The Alameda County Sheriff’s Office in Oakland, California, is looking for the owner of a 5-foot boa constrictor left in a rental car at the airport.
“We are looking to return this [5-foot] Boa Constrictor to its rightful owner,” the department tweeted Wednesday. “You left your snake in your rental car at the Oakland Airport. Your snake is safe at our animal services. Please give us a call.”
The post includes a photo of an officer with the snake wrapped around his forearm.
We are looking to return this 5’ Boa Constrictor to its rightful owner. You left your snake in your rental car at the Oakland Airport. Your snake is safe at our animal services. Please give us a call. pic.twitter.com/TYTaH47N8T
— Alameda County Sheriff (@ACSOSheriffs) June 27, 2018
So far, there are no reports of the owner stepping forward. But people on Twitter were happy to let the department know how they felt about the incident.
Poor snake. It’s a beauty – hope some responsible person steps forward to give it a good home! (Kudos to the Alameda Co. Sheriff’s Deputies for ensuring its safety!)
— Kibby (@KibbyPictus) June 28, 2018
Poor baby danger noodle!
— Grizzly Kitten (@SociallyAstute) June 28, 2018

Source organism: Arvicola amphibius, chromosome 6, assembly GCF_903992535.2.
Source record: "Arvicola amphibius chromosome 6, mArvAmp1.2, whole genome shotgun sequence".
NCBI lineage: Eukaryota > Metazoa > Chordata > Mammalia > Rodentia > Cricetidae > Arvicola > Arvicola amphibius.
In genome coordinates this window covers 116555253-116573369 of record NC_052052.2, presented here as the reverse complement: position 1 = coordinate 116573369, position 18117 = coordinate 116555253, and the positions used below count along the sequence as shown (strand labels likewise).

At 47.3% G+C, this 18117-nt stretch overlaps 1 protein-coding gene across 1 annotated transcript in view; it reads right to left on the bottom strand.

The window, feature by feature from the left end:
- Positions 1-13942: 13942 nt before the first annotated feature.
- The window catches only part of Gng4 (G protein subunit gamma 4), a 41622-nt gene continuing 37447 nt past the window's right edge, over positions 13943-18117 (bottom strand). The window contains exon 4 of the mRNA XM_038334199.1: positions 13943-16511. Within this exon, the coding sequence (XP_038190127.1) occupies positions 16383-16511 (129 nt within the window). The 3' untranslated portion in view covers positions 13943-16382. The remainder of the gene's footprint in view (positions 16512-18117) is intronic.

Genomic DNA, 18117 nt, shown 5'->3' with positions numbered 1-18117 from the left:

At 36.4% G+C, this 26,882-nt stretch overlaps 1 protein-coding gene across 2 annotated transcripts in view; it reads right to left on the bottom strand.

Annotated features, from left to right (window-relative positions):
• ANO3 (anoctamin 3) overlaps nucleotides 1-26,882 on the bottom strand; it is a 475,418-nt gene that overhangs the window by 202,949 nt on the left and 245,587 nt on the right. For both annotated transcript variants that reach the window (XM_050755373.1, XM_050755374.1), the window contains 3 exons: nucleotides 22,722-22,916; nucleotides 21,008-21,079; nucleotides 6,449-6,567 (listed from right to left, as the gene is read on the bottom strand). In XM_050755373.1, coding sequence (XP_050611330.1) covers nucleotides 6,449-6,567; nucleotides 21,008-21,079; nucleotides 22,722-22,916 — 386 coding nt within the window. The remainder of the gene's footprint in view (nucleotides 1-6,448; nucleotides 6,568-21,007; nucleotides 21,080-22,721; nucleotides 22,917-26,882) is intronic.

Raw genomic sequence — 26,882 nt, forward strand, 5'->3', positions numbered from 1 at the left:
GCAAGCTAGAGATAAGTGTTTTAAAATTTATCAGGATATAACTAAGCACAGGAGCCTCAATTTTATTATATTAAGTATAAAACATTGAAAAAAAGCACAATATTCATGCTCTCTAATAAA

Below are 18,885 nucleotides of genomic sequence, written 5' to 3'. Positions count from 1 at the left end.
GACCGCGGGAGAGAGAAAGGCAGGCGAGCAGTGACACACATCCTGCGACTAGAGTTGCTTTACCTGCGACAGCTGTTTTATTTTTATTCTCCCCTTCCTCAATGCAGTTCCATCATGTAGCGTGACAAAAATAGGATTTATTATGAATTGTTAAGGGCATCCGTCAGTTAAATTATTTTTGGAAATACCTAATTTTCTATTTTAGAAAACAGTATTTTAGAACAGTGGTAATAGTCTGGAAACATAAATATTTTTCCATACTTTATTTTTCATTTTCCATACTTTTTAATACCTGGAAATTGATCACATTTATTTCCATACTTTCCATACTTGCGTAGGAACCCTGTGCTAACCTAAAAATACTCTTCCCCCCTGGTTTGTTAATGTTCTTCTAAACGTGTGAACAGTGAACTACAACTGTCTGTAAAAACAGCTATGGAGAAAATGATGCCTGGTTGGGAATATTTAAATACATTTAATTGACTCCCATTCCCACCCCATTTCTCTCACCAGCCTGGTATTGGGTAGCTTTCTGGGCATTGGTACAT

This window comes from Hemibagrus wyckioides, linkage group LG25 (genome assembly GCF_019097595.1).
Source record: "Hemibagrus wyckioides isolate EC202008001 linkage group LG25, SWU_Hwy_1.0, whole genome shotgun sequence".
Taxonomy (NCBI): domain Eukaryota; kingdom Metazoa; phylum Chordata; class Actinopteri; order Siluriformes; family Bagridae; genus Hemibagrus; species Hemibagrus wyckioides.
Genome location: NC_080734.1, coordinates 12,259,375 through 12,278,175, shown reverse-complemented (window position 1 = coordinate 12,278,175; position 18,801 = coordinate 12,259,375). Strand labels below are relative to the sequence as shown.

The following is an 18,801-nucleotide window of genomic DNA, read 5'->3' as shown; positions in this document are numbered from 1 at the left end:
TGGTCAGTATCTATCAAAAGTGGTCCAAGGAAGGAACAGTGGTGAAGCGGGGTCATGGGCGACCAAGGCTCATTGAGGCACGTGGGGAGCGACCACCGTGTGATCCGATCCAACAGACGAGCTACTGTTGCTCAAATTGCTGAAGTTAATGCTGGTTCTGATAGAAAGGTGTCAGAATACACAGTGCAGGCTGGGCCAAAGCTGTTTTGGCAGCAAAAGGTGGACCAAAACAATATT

I would had a oh sh** moment if I had. Been next customer renting vehicle pic.twitter.com/FeV6gSLSIT
— Pyratesmak (@pyratesmak) June 28, 2018
This is the prequel to snakes on the plane
— Dr. Costanza Rampini (@DrCRampini) June 28, 2018
Makes me never want to rent a car again… 😳
— LPEC (@LPEC_CEO) June 28, 2018
You might be asking yourself, “Will this person be in trouble for leaving their snake in a car?” Given its length, the snake probably wasn’t a danger to most humans. As the name implies, boa constrictors kill their prey by squeezing it to death, and while it certainly could have bitten someone who startled it, it’s highly unlikely that it would have caused anyone serious injury (unless, of course, it gave them a heart attack).
As far as the snake’s welfare goes, that might be a different story. California law states:
… no person shall leave or confine an animal in any unattended motor vehicle under conditions that endanger the health or well-being of an animal due to heat, cold, lack of adequate ventilation, or lack of food or water, or other circumstances that could reasonably be expected to cause suffering, disability, or death to the animal.
It goes on to say that the first violation of this law “is punishable by a fine not exceeding $100 per animal.”
Local newspaper East Bay Times reports that the deputy who found the snake “happens to be a enthusiast about snakes,” so in this case, the sheriff’s department is likely just interested in reuniting the animal with its owner.
So if this is, in fact, your snake, it’s probably safe to go down to the department and pick it up. At the most, it will cost you $100, and at the least, you’ll walk away with a stern lecture about snake care.
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Update 3pm, June 29: A spokesperson for the Alameda County Sheriff said that the owner of the snake has not yet come forward and that the pet would likely be adopted. “Nobody is in trouble,” the spokesperson said. “We don’t know how the snake got in there. Could be unintentional. Snakes are sneaky.”